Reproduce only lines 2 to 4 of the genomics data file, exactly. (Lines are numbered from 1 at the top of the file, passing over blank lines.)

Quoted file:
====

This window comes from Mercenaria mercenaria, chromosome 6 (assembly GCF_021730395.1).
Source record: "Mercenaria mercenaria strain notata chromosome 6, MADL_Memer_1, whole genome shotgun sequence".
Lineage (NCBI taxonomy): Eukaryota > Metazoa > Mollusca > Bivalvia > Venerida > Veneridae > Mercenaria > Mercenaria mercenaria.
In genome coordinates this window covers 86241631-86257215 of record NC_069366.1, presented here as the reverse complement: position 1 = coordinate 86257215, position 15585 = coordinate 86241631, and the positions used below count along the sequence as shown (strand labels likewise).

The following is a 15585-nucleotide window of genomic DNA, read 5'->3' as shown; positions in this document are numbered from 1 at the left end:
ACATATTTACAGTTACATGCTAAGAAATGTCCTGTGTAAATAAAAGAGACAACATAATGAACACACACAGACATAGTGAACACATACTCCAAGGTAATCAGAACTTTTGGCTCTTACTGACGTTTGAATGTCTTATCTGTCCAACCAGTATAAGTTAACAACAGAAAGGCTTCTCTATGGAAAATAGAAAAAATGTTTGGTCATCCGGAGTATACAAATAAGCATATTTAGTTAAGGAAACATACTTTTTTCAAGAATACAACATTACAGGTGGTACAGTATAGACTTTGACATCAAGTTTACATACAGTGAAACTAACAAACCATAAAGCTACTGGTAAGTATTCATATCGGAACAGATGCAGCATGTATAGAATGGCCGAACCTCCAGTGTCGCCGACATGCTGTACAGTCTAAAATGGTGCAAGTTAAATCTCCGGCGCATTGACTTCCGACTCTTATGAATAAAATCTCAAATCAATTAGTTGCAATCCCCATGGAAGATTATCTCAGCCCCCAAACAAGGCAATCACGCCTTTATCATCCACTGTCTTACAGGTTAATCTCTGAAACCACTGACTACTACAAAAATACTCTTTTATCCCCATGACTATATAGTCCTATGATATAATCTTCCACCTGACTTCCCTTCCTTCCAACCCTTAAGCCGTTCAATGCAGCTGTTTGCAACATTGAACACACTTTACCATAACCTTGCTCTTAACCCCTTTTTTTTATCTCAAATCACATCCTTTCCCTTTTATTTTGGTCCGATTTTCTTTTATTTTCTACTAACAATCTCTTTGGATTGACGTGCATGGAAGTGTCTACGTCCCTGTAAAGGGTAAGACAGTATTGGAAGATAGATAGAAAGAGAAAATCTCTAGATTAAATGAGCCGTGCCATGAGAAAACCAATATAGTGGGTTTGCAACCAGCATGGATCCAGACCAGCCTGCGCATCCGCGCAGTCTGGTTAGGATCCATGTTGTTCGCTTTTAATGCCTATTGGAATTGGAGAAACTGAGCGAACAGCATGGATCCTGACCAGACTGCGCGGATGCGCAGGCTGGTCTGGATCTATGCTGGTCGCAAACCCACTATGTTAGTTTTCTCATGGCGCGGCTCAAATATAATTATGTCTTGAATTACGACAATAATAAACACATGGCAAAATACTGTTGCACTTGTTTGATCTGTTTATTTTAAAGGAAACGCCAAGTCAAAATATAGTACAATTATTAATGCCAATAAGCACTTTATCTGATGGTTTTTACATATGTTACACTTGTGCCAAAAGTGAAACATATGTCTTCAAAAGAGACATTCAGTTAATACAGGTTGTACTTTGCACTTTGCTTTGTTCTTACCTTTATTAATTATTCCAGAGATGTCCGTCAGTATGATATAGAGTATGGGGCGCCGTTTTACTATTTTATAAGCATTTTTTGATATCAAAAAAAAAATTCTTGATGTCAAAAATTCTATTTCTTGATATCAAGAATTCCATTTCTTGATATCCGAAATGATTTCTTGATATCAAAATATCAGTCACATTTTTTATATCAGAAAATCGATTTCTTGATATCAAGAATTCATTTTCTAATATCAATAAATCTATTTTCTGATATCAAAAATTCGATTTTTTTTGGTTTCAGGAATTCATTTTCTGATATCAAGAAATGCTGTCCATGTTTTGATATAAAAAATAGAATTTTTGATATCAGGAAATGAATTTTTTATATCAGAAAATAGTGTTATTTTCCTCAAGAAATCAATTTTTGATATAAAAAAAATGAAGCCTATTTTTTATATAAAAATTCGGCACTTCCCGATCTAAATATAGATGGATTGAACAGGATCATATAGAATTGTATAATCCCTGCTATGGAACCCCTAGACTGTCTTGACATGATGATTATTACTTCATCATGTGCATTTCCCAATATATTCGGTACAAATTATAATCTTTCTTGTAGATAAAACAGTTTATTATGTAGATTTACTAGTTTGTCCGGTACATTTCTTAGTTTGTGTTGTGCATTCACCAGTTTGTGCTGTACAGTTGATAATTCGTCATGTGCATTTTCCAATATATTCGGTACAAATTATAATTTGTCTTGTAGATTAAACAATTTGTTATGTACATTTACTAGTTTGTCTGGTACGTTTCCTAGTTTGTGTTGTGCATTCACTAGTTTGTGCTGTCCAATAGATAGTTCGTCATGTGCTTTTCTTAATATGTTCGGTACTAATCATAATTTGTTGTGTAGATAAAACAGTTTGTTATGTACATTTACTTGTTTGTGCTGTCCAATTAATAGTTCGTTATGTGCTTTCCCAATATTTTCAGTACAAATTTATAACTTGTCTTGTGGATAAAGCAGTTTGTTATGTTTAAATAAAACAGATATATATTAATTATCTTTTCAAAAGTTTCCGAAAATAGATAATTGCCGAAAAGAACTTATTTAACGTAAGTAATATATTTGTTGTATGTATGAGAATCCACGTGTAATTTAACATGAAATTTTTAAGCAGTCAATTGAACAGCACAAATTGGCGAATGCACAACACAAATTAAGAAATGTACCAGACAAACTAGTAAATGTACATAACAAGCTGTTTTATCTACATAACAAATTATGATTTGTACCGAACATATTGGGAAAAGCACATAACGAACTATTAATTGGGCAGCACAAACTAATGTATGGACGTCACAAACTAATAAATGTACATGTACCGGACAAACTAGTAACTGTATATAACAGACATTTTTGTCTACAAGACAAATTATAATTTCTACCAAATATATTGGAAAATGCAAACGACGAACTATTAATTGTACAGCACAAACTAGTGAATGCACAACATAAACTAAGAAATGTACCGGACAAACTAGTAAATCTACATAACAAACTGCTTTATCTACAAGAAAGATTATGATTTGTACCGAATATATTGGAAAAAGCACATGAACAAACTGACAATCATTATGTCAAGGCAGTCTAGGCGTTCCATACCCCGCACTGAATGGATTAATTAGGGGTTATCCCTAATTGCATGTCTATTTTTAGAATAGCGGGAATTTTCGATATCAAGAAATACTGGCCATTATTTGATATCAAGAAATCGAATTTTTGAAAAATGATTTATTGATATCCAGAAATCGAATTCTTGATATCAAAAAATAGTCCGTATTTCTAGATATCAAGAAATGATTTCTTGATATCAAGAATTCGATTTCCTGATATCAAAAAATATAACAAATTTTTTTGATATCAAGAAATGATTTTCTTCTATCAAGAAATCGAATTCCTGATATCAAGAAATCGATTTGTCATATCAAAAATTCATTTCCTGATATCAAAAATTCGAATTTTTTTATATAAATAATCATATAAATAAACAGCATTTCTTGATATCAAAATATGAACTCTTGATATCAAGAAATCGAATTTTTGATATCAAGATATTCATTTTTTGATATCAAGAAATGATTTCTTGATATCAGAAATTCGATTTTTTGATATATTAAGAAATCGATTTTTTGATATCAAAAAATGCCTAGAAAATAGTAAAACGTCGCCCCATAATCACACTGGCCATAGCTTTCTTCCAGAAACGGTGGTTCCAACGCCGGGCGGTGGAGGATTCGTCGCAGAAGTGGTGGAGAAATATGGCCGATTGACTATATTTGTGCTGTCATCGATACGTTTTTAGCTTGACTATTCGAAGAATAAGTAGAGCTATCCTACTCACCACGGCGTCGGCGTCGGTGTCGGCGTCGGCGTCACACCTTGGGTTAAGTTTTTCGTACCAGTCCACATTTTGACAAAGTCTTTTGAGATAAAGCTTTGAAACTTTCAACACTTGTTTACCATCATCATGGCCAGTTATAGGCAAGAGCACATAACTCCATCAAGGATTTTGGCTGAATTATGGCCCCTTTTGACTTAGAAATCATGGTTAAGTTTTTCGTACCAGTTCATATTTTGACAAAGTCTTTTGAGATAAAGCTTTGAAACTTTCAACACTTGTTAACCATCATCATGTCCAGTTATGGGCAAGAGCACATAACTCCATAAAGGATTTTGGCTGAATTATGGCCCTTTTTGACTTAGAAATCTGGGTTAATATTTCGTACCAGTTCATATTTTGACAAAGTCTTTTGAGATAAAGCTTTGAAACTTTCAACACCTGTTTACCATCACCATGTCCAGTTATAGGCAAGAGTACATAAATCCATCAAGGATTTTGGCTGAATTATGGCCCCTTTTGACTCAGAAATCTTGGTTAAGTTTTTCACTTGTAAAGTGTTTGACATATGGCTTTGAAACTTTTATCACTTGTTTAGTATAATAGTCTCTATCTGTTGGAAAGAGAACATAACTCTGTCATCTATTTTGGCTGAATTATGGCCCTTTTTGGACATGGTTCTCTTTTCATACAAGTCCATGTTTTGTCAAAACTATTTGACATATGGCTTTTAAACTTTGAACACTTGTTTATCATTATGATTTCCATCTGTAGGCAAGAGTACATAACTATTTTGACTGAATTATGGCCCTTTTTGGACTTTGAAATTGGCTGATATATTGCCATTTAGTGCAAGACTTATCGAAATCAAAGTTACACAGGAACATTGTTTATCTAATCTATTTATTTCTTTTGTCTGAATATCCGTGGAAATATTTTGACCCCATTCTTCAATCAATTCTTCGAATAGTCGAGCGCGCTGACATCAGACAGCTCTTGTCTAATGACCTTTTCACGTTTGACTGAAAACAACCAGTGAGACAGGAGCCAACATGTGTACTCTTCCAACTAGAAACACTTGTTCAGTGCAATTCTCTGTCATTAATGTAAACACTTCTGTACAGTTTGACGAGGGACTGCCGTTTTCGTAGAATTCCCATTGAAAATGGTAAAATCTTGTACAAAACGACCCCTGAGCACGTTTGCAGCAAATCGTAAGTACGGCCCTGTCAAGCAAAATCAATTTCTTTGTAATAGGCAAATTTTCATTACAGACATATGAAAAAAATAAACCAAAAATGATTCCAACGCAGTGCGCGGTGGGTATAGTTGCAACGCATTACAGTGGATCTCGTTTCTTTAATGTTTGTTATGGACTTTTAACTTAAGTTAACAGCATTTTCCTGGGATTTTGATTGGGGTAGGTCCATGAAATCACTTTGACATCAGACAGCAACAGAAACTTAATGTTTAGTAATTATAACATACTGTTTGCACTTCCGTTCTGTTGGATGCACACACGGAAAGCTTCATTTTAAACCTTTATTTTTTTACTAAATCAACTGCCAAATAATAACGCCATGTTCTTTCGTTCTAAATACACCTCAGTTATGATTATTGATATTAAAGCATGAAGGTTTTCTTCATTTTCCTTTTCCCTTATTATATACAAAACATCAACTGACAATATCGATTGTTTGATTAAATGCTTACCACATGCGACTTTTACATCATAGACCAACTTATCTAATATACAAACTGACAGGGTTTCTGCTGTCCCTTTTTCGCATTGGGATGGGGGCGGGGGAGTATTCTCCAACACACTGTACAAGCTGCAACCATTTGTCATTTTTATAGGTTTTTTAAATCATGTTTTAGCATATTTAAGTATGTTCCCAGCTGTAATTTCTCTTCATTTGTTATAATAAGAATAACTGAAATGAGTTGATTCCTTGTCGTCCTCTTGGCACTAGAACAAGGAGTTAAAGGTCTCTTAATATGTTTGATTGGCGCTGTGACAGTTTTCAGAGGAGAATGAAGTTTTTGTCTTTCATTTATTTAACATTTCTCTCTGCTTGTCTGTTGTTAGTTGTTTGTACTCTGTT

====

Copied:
Source record: "Mercenaria mercenaria strain notata chromosome 6, MADL_Memer_1, whole genome shotgun sequence".
Lineage (NCBI taxonomy): Eukaryota > Metazoa > Mollusca > Bivalvia > Venerida > Veneridae > Mercenaria > Mercenaria mercenaria.
In genome coordinates this window covers 86241631-86257215 of record NC_069366.1, presented here as the reverse complement: position 1 = coordinate 86257215, position 15585 = coordinate 86241631, and the positions used below count along the sequence as shown (strand labels likewise).